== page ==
A debate transcript between two humanistic theorists, outlining why they believe their theories contributed more toward the field of psychology.
Abraham Maslow: As a psychologist, I approach personality studies by zeroing in on a person’s free will, the inborn impulsion towards his or her self-actualization, and subjective experiences. I believe I have made more contributions towards the psychology field than Carl Rogers.
Carl Rogers: That claim is absolutely unfounded Maslow! Why do you make it?
Maslow: I enlarged the scope of the humanistic psychology field more than any other psychologist who came before me. I enlarged it to include explanations of how particular human needs evolve, or change, across a person’s lifespan. Besides, I enlarged the field enough to include explanations how particular human needs shape how a given personality develops. Did you achieve such feats Rogers?
Rogers: While I agree that such feats transformed the psychology field significantly, I am convinced that they did not change it as significantly as the personality theory that I developed. While you were only capable of explaining how particular human needs shape how a given personality develops, I went further to formulate the theory (Rogers, 1959). Owing to the theory, many psychologists emphasize the significance of self-actualization in influencing given personalities.
Maslow: What is coming out from your arguments is that you actually brought nothing new to the field; you only took up my submissions and clothed them in new terms and concepts. You have never made an original contribution to the field unlike me. You must concur with me on that singular point Rogers!
Rogers: Concur with you on a falsity Maslow?
Maslow: First, as indicated earlier, while I have always approached personality studies by zeroing in on a person’s free will, the inborn impulsion towards his or her self-actualization, your only claim to self-actualization is that you put together a theory that persuades many psychologists to emphasize the significance of self-actualization in influencing given personalities. Agreed?
Maslow: Second, while I succeeded in explaining how particular human needs shape how a given personality develops, you used my ideas to develop the personality theory. Agreed?
Rogers: Partly. You must note that I have always agreed with your main suppositions. As well, you must be honest enough to admit that unlike you, I have succeeded in explaining that a person can only “grow” in an environment that affords him or her genuineness, empathy, and acceptance (Rogers, Stevens, Gendlin, Shlien & Van Dusen, 1967). I hope you appreciate these concepts.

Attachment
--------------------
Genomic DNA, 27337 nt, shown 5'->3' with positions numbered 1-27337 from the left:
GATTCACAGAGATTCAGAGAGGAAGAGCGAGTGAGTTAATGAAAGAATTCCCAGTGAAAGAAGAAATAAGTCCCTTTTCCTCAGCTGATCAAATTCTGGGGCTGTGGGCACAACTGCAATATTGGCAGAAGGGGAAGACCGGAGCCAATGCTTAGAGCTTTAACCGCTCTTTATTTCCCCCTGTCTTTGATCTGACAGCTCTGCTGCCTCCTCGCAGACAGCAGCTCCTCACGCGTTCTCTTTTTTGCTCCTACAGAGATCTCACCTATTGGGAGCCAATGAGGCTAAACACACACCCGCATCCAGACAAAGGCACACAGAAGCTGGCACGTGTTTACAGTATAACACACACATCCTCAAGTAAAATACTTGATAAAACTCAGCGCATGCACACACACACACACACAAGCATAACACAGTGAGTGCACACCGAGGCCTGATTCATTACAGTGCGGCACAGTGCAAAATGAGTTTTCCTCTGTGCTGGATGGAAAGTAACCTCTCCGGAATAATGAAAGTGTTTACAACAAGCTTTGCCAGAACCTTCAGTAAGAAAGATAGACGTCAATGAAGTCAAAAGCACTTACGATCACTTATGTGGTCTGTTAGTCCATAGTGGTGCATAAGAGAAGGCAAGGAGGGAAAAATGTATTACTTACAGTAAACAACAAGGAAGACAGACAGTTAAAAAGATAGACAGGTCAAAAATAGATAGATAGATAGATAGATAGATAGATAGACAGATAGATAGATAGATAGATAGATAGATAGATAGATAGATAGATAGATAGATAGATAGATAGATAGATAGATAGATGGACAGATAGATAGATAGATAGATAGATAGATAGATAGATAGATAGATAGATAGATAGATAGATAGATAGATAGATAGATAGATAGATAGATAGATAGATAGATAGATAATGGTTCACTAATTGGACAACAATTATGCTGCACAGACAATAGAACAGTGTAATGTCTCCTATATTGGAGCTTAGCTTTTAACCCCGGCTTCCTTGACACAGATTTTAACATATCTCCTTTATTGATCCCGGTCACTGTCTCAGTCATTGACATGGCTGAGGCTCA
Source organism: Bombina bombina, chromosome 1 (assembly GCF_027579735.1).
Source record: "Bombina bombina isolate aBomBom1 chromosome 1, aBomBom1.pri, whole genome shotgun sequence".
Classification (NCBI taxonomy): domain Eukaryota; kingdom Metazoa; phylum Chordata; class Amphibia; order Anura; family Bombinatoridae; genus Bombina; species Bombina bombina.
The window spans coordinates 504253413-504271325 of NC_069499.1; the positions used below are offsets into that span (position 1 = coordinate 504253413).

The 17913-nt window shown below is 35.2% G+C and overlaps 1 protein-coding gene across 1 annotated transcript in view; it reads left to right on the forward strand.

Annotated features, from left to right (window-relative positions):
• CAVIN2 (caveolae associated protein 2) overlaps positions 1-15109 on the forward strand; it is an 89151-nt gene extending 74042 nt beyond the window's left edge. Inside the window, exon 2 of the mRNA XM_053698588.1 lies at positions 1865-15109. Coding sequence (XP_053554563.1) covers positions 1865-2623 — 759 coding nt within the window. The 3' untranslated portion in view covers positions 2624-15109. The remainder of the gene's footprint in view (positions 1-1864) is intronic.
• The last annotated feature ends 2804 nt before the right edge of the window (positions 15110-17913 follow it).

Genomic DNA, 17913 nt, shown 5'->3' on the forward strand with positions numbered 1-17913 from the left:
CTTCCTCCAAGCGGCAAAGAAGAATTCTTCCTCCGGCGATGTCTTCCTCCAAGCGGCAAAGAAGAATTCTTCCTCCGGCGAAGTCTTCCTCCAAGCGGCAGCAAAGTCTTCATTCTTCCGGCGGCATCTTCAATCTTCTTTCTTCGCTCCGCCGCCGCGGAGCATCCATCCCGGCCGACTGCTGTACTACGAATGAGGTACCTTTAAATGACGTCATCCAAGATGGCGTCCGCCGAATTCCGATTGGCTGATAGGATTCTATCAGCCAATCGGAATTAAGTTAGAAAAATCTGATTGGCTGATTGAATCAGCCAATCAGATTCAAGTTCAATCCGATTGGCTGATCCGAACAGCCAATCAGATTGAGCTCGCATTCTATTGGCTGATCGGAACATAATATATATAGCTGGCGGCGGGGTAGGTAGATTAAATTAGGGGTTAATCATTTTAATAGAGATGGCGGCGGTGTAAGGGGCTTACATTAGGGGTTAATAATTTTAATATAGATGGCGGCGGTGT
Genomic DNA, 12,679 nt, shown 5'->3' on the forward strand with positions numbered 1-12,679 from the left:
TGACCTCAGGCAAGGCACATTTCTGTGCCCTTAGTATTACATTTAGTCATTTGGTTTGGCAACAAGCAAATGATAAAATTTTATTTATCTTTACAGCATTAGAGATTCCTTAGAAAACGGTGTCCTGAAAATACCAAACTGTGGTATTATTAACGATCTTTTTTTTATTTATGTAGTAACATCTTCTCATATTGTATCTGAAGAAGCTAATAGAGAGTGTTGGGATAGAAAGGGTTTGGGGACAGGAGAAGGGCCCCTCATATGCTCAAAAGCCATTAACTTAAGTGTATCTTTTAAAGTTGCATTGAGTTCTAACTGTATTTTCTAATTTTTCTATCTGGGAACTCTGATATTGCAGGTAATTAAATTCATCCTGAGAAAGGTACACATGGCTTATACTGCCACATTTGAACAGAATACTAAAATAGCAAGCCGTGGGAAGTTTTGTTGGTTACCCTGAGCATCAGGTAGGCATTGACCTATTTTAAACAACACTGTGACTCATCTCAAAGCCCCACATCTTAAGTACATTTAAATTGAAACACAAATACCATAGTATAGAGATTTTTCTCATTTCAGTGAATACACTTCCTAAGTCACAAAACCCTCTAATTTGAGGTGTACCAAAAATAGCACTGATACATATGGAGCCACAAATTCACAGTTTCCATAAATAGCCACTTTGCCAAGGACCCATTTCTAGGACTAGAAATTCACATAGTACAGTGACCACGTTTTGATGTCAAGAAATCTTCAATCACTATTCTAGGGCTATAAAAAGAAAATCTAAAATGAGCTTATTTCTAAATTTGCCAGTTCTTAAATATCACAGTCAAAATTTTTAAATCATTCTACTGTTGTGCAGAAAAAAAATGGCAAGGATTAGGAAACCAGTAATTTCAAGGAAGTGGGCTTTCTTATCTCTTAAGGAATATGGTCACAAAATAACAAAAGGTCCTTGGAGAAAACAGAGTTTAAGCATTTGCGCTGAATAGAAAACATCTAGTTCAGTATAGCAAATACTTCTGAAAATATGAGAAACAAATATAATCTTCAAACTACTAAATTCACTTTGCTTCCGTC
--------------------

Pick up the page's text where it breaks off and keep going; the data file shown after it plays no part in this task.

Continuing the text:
Maslow: I would not mind if you explain each of them a bit more.
Rogers: Genuineness means self-disclosure and openness. Acceptance means being taken with unqualified positive regard. Empathy means being understood and listened to keenly. A person “grows” in an environment that allows him or her self-disclosure and openness, allows him or her to be taken with unqualified positive regard, and ensures that he or she is understood and listened to keenly (Rogers, 1959). Aren’t those great concepts that I brought to the field?
Maslow: Indeed, they are great, without them, healthy personalities and relationships would remain undeveloped or underdeveloped (Rakowski, 2008). Trees only grow well in the presence of water along with sunlight!
Rogers: I have always believed that every individual can attain own wishes, desires, and goals in life. When the individual attains own wishes, desires, and goals in life, self-actualization happens. This is my most significant contribution to the field (Rogers, 1959). Do you concur?
Maslow: Partly. Since the self-actualization was originally my creation (Rogers, Stevens, Gendlin, Shlien & Van Dusen, 1967). You realize that the every related research that you’ve ever presented regarding the concept is devoid of the all-important empirical data, or evidence?
Rogers: It’s like I have learned from the best, Maslow! You realize that the every related research that you’ve ever presented regarding the concept is devoid of the all-important empirical data, or evidence?
Maslow: Yes, but some of your submissions surely remain rather shaky without empirical support. For instance, how could you just rebuff the deterministic character of behaviorism and psychoanalysis without providing any supporting empirical data? That rebuff could have shaken the psychology field significantly had you given such data (Rogers, Stevens, Gendlin, Shlien & Van Dusen, 1967). All psychologists would be agreeing with your view that a person behaves in a particular way owing to how he or she perceives her situation.
Rogers: I agree. You must also agree that your submissions on self-actualizers’ personalities failed to transform the field significantly since they were not defined by scientific rigor. Had they been scientifically rigorous, every one in the field would agree with you that self-actualizers express optimal psychological functioning and health and have a consistent personality syndrome (Rogers, Stevens, Gendlin, Shlien & Van Dusen, 1967). I tell you another aspect that has really limited the contribution you purport to have made to the field?
Maslow: Yes, please.
Rogers: The main problem that has limited the impact of your findings on the psychology field: the obvious Western cultural preconception, or bias, in them (Rakowski, 2008). My contributions to the field and related findings are devoid of such bias.
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